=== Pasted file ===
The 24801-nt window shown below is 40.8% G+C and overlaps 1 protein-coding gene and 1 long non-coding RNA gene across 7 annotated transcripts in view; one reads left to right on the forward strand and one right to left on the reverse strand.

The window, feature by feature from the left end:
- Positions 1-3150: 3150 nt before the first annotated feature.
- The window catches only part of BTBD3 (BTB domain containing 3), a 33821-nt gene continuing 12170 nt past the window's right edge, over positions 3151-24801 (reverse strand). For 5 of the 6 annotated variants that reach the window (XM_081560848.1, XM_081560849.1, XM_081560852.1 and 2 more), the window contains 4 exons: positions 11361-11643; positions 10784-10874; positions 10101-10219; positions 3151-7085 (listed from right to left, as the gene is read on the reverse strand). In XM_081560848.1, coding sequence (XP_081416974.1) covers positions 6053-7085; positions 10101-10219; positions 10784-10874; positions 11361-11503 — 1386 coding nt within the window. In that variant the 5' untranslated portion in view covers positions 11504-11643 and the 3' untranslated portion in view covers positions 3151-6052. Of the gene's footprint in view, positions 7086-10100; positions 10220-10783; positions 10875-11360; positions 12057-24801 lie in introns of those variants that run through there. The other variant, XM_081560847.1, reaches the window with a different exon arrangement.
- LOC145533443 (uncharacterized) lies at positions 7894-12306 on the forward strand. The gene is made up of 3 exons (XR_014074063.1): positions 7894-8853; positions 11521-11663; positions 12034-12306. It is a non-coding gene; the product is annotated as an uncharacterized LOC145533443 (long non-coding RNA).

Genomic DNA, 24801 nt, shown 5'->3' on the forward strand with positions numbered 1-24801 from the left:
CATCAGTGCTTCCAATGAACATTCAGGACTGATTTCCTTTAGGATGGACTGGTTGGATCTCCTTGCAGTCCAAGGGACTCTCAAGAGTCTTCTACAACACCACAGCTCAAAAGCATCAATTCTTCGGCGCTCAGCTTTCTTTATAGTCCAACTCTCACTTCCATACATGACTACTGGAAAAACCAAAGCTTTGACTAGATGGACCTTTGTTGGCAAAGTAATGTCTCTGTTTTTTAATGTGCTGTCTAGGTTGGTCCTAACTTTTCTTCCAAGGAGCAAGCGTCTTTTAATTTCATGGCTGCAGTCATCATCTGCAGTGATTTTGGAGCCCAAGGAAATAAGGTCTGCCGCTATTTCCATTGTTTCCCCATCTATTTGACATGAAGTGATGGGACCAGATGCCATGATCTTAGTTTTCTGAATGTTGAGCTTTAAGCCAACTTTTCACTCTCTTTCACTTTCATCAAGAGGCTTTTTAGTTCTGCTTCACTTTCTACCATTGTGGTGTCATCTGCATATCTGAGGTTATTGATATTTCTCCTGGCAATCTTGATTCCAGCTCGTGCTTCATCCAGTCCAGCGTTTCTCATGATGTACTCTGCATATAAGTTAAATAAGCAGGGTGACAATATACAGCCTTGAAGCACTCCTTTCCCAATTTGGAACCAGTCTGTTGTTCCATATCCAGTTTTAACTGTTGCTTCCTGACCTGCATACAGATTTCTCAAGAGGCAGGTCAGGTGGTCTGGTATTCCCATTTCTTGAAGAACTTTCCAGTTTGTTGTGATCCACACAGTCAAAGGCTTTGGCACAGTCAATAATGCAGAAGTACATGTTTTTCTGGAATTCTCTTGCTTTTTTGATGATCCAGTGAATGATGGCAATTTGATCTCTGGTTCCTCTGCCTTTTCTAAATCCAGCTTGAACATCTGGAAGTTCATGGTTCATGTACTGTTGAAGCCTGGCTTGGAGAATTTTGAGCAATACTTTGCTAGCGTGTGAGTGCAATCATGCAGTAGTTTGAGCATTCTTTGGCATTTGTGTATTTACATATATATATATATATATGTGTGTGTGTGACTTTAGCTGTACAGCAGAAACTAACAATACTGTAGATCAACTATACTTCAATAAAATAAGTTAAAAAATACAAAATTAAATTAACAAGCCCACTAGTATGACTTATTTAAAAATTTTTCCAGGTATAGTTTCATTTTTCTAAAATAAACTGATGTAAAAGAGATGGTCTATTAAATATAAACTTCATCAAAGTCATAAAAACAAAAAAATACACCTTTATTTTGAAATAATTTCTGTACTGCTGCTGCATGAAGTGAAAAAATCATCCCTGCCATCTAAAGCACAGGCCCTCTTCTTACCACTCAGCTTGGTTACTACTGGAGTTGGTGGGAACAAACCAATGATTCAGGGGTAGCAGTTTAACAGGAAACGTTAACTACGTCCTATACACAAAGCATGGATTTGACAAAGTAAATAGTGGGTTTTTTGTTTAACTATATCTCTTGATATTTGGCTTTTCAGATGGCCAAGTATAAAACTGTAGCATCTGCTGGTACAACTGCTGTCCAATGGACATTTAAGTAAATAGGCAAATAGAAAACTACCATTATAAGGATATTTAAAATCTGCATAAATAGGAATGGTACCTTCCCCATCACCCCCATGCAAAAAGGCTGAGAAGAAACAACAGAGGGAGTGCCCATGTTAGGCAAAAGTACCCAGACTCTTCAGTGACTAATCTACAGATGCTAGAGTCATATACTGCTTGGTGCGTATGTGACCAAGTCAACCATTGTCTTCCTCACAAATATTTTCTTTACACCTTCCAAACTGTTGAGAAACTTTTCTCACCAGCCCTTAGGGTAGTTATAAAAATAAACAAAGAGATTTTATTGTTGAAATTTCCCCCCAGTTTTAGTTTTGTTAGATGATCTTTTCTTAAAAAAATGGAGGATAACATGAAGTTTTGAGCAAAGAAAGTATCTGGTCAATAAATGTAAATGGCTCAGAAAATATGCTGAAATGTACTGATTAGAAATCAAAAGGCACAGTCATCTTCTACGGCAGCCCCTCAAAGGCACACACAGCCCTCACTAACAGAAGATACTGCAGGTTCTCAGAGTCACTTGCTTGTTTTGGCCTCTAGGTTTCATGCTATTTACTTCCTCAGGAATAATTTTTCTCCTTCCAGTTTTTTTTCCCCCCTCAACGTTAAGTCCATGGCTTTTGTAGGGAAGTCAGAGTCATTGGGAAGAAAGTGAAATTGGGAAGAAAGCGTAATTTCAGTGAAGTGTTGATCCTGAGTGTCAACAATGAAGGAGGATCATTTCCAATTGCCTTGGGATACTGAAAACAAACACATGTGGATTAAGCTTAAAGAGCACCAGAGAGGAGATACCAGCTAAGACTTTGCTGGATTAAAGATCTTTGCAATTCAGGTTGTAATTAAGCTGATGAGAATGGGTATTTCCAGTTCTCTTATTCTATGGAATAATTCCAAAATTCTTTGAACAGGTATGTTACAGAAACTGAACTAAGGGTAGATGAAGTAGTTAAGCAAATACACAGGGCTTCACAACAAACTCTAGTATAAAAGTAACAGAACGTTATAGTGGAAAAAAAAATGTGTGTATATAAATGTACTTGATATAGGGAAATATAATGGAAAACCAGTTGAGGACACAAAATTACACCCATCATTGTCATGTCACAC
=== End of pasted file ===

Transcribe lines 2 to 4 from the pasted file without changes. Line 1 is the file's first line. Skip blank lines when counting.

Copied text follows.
The window, feature by feature from the left end:
- Positions 1-3150: 3150 nt before the first annotated feature.
- The window catches only part of BTBD3 (BTB domain containing 3), a 33821-nt gene continuing 12170 nt past the window's right edge, over positions 3151-24801 (reverse strand). For 5 of the 6 annotated variants that reach the window (XM_081560848.1, XM_081560849.1, XM_081560852.1 and 2 more), the window contains 4 exons: positions 11361-11643; positions 10784-10874; positions 10101-10219; positions 3151-7085 (listed from right to left, as the gene is read on the reverse strand). In XM_081560848.1, coding sequence (XP_081416974.1) covers positions 6053-7085; positions 10101-10219; positions 10784-10874; positions 11361-11503 — 1386 coding nt within the window. In that variant the 5' untranslated portion in view covers positions 11504-11643 and the 3' untranslated portion in view covers positions 3151-6052. Of the gene's footprint in view, positions 7086-10100; positions 10220-10783; positions 10875-11360; positions 12057-24801 lie in introns of those variants that run through there. The other variant, XM_081560847.1, reaches the window with a different exon arrangement.